Top 7 Negative Economic Effects of Colorado Gun Control
During Colorado’s 2012-2013 General Assembly legislative session, multiple restrictive gun control measures were passed and signed into law. The legislation package, which was backed by the liberal Bloomberg group Mayors Against Illegal Guns (MAIG), is set to take effect on July 1 and includes 15 round limits on magazines, expanded background checks, firearm exchange regulation, and other new red tape implementation.
MAIG has taken the lead in the advance of gun control legislation in Colorado and across the nation, while Mayor Bloomberg has personally donated large sums to organizations that defend embattled Colorado State senators, Giron and Morse.
According to the New Hampshire Union Leader, MAIG recently went so far as to claim Tamerlan Tsarnaev, one of the terrorists involved with the Boston Marathon attack, was a victim of gun violence.
Meanwhile, Colorado now faces a variety of negative economic impacts as a result of the legislation supported by MAIG, passed by the Colorado legislature, and signed into law by Colorado Governor John Hickenlooper.
1. Magpul Leaves Colorado
- The 14 year old Colorado Gun Manufacturer, which employs over 600 people and generates $85 Million in Colorado taxable revenue plans to leave the state due to the gun legislation.
2. Canceled Shooting Sport Competitions
- The cancellations occurred because of concern over the legal implications of new gun laws and political opposition. The 300 shooters expected to attend the International Defense Pistol Association’s Rocky Mountain Championship in Montrose July 4-6 will no longer provide the local businesses with gas, food, lodging, and other sales.
3. Colorado Hunting Boycott
- Hunting groups and individuals across the country plan to boycott Colorado hunting this fall. The reduction in hunters will deal a blow to the current $1.8 billion dollar yearly Colorado hunting and fishing industry.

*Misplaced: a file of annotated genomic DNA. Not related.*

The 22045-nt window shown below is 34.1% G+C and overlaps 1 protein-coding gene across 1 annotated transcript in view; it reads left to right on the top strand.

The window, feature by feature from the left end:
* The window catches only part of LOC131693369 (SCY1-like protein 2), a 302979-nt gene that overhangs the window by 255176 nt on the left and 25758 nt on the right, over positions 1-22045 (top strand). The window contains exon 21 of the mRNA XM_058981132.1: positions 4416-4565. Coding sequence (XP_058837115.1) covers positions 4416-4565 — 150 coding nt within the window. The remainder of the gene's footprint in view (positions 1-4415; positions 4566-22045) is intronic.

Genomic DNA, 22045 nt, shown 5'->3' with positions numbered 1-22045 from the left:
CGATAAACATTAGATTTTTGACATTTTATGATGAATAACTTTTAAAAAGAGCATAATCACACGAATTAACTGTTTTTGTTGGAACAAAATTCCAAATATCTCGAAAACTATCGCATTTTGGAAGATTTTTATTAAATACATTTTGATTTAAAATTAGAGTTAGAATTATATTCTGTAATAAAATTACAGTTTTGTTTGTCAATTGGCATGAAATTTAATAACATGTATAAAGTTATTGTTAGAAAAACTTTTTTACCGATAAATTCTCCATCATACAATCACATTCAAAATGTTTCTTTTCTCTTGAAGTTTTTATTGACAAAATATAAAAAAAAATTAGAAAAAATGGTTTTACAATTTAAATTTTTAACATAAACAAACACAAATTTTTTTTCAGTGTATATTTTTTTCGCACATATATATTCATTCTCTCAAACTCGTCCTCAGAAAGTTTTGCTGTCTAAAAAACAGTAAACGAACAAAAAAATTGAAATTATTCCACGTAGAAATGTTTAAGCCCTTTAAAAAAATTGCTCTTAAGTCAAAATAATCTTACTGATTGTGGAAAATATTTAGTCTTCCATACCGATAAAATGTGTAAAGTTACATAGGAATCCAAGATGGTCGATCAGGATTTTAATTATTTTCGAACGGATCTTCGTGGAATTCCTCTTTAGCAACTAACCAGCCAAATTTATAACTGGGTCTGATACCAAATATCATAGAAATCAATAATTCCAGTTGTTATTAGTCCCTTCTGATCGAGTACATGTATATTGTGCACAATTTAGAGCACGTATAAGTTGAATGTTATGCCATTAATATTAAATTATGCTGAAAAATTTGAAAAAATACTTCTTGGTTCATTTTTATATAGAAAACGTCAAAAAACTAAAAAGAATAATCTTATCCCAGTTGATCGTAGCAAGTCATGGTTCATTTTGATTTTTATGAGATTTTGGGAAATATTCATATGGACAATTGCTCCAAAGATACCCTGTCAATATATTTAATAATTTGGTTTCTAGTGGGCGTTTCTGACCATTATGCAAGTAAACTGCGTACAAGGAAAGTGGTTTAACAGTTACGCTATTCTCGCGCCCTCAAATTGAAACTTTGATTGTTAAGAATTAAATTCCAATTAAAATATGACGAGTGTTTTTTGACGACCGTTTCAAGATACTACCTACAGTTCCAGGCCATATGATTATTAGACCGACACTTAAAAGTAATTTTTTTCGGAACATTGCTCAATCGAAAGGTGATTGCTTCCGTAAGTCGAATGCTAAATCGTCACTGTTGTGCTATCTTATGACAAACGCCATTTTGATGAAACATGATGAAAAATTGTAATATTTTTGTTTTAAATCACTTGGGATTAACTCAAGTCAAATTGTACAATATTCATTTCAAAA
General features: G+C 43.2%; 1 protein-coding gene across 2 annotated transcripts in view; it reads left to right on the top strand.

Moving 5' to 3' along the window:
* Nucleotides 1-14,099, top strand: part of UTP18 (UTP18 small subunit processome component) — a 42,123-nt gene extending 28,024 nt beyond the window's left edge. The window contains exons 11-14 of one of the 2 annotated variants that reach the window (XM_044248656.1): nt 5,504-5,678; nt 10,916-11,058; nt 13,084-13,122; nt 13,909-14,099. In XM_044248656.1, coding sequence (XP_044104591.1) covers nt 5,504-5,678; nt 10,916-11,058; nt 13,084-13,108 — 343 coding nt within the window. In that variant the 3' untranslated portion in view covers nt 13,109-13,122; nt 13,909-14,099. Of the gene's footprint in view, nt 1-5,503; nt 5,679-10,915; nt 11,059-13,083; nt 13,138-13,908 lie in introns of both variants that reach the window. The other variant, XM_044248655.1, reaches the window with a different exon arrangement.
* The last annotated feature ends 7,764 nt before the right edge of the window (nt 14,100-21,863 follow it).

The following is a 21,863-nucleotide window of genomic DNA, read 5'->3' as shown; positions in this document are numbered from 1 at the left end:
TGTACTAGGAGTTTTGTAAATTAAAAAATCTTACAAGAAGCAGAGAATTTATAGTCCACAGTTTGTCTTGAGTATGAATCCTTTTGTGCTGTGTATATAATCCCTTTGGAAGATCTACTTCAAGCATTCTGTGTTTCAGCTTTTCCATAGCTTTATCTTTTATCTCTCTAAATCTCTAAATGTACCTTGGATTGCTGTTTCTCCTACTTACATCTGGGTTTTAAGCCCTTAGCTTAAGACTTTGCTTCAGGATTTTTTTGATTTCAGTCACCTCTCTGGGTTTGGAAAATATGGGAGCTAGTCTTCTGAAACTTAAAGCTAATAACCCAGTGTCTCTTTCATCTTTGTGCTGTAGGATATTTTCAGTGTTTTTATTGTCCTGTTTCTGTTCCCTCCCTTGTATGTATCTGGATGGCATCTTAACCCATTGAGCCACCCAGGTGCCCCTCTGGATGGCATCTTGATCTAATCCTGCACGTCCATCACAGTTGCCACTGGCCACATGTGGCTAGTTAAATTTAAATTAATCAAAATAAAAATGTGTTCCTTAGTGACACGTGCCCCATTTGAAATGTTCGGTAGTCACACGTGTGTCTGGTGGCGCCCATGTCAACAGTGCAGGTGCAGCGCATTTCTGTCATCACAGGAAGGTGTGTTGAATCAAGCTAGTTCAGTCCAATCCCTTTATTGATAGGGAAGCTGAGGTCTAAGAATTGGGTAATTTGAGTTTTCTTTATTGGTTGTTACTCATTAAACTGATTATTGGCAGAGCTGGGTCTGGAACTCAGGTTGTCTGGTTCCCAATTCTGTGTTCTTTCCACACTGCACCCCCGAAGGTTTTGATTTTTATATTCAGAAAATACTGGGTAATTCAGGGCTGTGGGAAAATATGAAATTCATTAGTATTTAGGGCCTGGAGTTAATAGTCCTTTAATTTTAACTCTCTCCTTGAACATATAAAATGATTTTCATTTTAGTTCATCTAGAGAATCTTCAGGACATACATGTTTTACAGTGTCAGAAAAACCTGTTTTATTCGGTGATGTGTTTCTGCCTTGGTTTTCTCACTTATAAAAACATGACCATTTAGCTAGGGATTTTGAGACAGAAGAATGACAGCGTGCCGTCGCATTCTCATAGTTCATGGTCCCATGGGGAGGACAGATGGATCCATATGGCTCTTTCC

4. Black Market Trading
- The new regulations and limitations on high capacity magazines increase the illegal trade of out of state or homemade extended magazines. These illegal exchanges will be untaxed and require no safety regulations. For example, in California, where high capacity magazines have been banned for ten years, the Justice Firearms Bureau has been forced to attend out of state gun shows and follow Californians back home to arrest them if they cross the state line with the illegal clips.
5. Wasted Government Time and Resources
- The new gun legislation will impose new burdens upon law enforcement, limiting their time and resources, especially if officers are forced to take extreme measures to stop black market trading like California. Also, the legislative battle over gun legislation prevents the Colorado government from focusing on other issues that could be important to the well being of the state.
6. Uncertainty Unbalances the Firearms Market
- Uncertainty over possible new gun legislative results in an unnaturally high demand for firearms and ammunition that exceeds the supply from gun manufacturers. The resulting higher prices cause consumers to waste resources that could have been used in other markets. The industry may gain from the short run increased sales, but the benefit will be capped at their ability to meet the demand and adjust prices, resulting in long-term negative implications.
7. Red Tape Kills Investment
- The increased regulation reduces the incentive for firearms manufactures, sports store owners, and other supply chain managers to invest in their business, hire new employees, or develop better/safer firearms.